Psychology Alludes to Why We Like Coffee



Psychology Alludes to Why We Like Coffee

There are a numbers of vital questions every person has to ask while on the path to enlightenment. There’s the typical “why should I do with my life” that can be addressed with a trip to Thailand or Europe and a hot summer fling, and then there are the atypical questions that will unravel your brain one cell at a time. You know, questions like “what if we’re all living in a simulation?” or “why do I have to breathe so often?” But the biggest question—the one that may shake you to your very core— involves everyone’s favorite morning drink: coffee.

Manoug Somakian, a professor of psychology at Webster University in Bangkok, blames it on monkey-see, monkey-do human habit.

“Goodness, there are SO many examples of people liking things that initially taste terrible, like tobacco, beer, hot peppers, and tea,” says Manoug. “All that matters at first is that we see others enjoying it. Humans, similar to all primates, benefit by mimicking the behaviors of others.”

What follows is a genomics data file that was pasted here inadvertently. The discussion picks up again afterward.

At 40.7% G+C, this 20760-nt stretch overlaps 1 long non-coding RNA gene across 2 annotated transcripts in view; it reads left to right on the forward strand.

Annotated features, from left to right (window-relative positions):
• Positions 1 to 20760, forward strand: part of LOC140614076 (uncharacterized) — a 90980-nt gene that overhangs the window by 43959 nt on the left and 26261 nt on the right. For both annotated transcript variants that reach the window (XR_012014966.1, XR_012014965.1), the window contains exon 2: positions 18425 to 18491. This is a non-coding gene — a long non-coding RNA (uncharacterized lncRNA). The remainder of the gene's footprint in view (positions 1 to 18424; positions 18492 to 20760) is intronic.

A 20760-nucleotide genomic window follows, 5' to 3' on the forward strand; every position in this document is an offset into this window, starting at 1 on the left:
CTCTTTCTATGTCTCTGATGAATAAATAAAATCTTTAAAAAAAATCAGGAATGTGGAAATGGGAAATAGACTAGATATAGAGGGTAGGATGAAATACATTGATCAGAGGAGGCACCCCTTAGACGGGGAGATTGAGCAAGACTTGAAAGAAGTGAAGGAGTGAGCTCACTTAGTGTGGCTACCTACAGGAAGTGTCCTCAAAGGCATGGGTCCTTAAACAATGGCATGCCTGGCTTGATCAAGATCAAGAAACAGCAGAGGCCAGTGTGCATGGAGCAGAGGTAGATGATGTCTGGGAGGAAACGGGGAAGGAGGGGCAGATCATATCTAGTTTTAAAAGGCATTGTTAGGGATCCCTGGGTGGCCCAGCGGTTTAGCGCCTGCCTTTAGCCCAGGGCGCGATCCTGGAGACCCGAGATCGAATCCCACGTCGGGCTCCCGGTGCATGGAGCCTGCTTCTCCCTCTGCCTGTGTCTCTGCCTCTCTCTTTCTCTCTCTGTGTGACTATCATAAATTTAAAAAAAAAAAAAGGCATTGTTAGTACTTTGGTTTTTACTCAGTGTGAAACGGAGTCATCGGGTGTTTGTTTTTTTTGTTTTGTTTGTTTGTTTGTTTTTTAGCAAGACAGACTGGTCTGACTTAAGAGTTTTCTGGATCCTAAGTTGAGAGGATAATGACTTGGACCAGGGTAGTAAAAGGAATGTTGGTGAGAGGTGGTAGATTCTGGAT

While Manoug suggests that we’re all just kind of “going with it” there’s more of a science to it than we think.

“It starts out as societal pressure and then we enjoy the smell of the ground powder, the ritual of its preparation, and the time taken to sit down and enjoy the coffee either alone or with others. Ultimately, our brain responds with a nice release of dopamine.”